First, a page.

Coordinate Optimization

Upon initialization of a Cell object, the parameters of the coordinate system are initialized with on initial guesses based on the binary image of the cell. This is only a rough estimation aimed to provide a starting point for further optimization. In ColiCoords, this fitting and optimization is handled by symfit, a python package that provides a symbolic and intuitive API for using minimizers from scipy or other minimization solutions.

The shorthand approach for optimizing the coordinate system is:


By calling optimize() the coordinate system is optimized for the current Cell object by using the default settings. This means the optimization is performed on the binary image using the Powell minimizer algoritm. Although the optimization is fast, different data sources and minimizers can yield more accurate results.

Input data classes and cell functions

ColiCoords can optimize the coordinate system of the cell based on all compatible data classes, either binary, brightfield, fluorescence, or STORM data. All optimization methods are implemented by calculating some property by applying the current coordinate system on the respective data element, and then comparing this property to the measured data by calculating the chi-squared.

For example, optimimzation based on the brightfield image can be done as follows:


Where it is assumed that the brightfield data element is named ‘brightfield’. The appropriate function that is used for the optimization is chosen automatically based on the data class and can be supplied optionally by the cell_function keyword argument. Note that optimizaion by brightfield cannot be used to determine the value for the cell’s radius parameter, for this the function measure_r() has to be used.

In the case of brightfield optimization, a NumericalCellModel is generated which is used by symfit to perform the minimization. When the default cell_function (CellImageFunction) is called it first calculates the radial distribution of the brightfield image, and this radial distribution is then used to reconstruct the brightfield image. The resulting image is an estimation of the measured brightfield image and by iterative bootstrapping of this process the optimal parameters can be found. This particular optimization strategy can be use for any roughly isotropic image - ie a cell image that looks identical in all directions radially outward - and is thus independent of brightfield image type and focal plane and can also be applied to selected fluorescence images.

The most accurate approach of optimization is by optimizing on a STORM dataset of a membrane marker. Here, the default cell_function used (CellSTORMMembraneFunction) calculates for every localization the distance r to the midline of the cell. This is compared to the current radius parameter of the coordinate system to give the chi-squared. This fitting is a special case since the dependent data (y-data) also depends on the optimization parameter r. To allow a variable dependent data for fitting, the class RadialData is used, which mimics a ndarray, however whose value depends on the current value of the r parameter.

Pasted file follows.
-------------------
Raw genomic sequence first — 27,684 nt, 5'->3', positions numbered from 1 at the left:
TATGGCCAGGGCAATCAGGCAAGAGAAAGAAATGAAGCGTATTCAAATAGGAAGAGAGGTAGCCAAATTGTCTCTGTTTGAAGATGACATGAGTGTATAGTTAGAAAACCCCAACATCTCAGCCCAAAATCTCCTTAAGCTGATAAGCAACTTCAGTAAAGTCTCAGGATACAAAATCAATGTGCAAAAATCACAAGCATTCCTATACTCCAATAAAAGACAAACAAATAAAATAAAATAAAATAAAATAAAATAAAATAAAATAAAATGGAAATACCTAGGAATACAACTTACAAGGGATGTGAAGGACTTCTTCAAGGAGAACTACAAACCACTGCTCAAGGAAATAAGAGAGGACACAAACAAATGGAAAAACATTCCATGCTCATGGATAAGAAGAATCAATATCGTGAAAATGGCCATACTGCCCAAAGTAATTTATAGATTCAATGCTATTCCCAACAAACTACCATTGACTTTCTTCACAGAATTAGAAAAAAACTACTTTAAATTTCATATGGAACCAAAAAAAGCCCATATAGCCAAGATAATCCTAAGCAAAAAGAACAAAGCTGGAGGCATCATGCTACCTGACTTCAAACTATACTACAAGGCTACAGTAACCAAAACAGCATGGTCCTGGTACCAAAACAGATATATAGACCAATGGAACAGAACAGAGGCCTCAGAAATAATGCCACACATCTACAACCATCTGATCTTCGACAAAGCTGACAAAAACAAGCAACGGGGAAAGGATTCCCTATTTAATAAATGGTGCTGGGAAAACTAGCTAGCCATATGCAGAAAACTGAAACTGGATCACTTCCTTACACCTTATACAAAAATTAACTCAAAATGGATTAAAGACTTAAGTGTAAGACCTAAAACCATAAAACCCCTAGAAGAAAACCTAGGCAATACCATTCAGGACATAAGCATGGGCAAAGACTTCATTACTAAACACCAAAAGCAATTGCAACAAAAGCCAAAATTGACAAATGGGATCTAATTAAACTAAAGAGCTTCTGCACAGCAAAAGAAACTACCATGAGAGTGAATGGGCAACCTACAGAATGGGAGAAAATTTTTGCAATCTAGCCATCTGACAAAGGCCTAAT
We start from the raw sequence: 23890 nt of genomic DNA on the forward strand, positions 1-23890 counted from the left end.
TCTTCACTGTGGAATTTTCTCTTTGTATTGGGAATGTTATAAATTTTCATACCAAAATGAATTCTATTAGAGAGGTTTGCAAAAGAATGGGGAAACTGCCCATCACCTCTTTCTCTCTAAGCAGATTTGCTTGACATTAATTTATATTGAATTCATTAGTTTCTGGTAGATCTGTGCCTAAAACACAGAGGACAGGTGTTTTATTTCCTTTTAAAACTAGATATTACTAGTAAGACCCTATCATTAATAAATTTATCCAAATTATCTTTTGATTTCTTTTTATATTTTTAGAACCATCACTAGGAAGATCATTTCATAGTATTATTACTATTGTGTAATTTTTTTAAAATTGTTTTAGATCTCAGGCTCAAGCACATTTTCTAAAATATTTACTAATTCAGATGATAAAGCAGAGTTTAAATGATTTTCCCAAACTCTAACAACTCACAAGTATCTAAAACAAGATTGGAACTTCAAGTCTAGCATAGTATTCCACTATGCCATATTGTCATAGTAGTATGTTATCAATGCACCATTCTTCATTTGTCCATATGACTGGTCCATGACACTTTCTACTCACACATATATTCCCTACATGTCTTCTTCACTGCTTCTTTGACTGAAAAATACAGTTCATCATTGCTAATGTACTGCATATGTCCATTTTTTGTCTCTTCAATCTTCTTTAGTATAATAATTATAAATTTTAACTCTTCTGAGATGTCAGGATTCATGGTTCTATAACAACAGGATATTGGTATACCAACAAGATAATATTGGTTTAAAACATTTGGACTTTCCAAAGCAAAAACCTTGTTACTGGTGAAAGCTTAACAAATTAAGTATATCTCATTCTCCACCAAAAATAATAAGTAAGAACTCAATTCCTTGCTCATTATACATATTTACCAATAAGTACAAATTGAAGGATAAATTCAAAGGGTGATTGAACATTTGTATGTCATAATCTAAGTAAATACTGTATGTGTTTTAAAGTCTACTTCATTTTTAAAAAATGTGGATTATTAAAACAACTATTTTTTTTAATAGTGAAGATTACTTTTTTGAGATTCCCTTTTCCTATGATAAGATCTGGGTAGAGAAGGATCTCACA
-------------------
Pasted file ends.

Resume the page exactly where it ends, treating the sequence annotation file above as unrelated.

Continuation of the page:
Minimizers and bounds

Optimization can be done by any symfit compatible minimizer. All minimizers are imported via colicoords.minimizers. More details on the different minimizers can be found in the symfit or scipy docs.

The default minimizer, Powell is fast but does not always converge to the global minimum. To increase the probability to find the global minimum, the minimizer DifferentialEvolution is used. This minimizer searches the parameter space defined by bounds on Parameter objects defined in the model scan for candidate solutions.

Multiprocessing and high-performance computing

The optimization process can take up to tens of seconds per cell, especially if a global minimizer is used. Although the process only needs to take place once, the optimization process of several thousands of cells can take too much time to be conveniently executed on normal desktop PCs. ColiCoords therefore supports multiprocessing so that the user can take advantage of parallel high-performance computing. To perform optimization in parallel:


Where cells is a CellList object. The cells to be divided is equally distributed among the spawned processes, which is by default equal to the number of physical cores present on the host machine.

Models and advanced usage

The default model used is NumericalCellModel. Contrary to typical symfit workflow, the Parameter objects are defined and initialized by the model itself, and then used to make up the model. To adjust parameter values and bound manually, the user must directly interact with a CellFit object instead of calling optimize().

from colicoords import CellFit
fit = CellFit(cell)
print(fit.model.params) # [a0, a1, a2, r, xl, xr]
# Set the minimum bound of the `a0` parameter to 5.
fit.model.params[0].min = 5
# Se the value of the `r`parameter to 8.
fit.model.params[3].value = 8

The fitting can then be executed by calling fit.execute() as usual.

Custom minimization functions

The minimization function cell_function is a subclass of CellMinimizeFunctionBase by default. This when this object is used it is initialized by CellFit with the instance of the cell object and the name of the target data element. These attributes are then accessible in the custom __call__ method of the function object.

The __call__ function must take the coordinate parameters with their values as keyword arguments and should return the calculated data which is compared to the target data element to calculate the chi-squared. Alternatively, the target_data property can be used, as is done for CellSTORMMembraneFunction to specify a different target.

Alternatively, any custom callable can be given as cell_function, as long as it complies with the above requirements.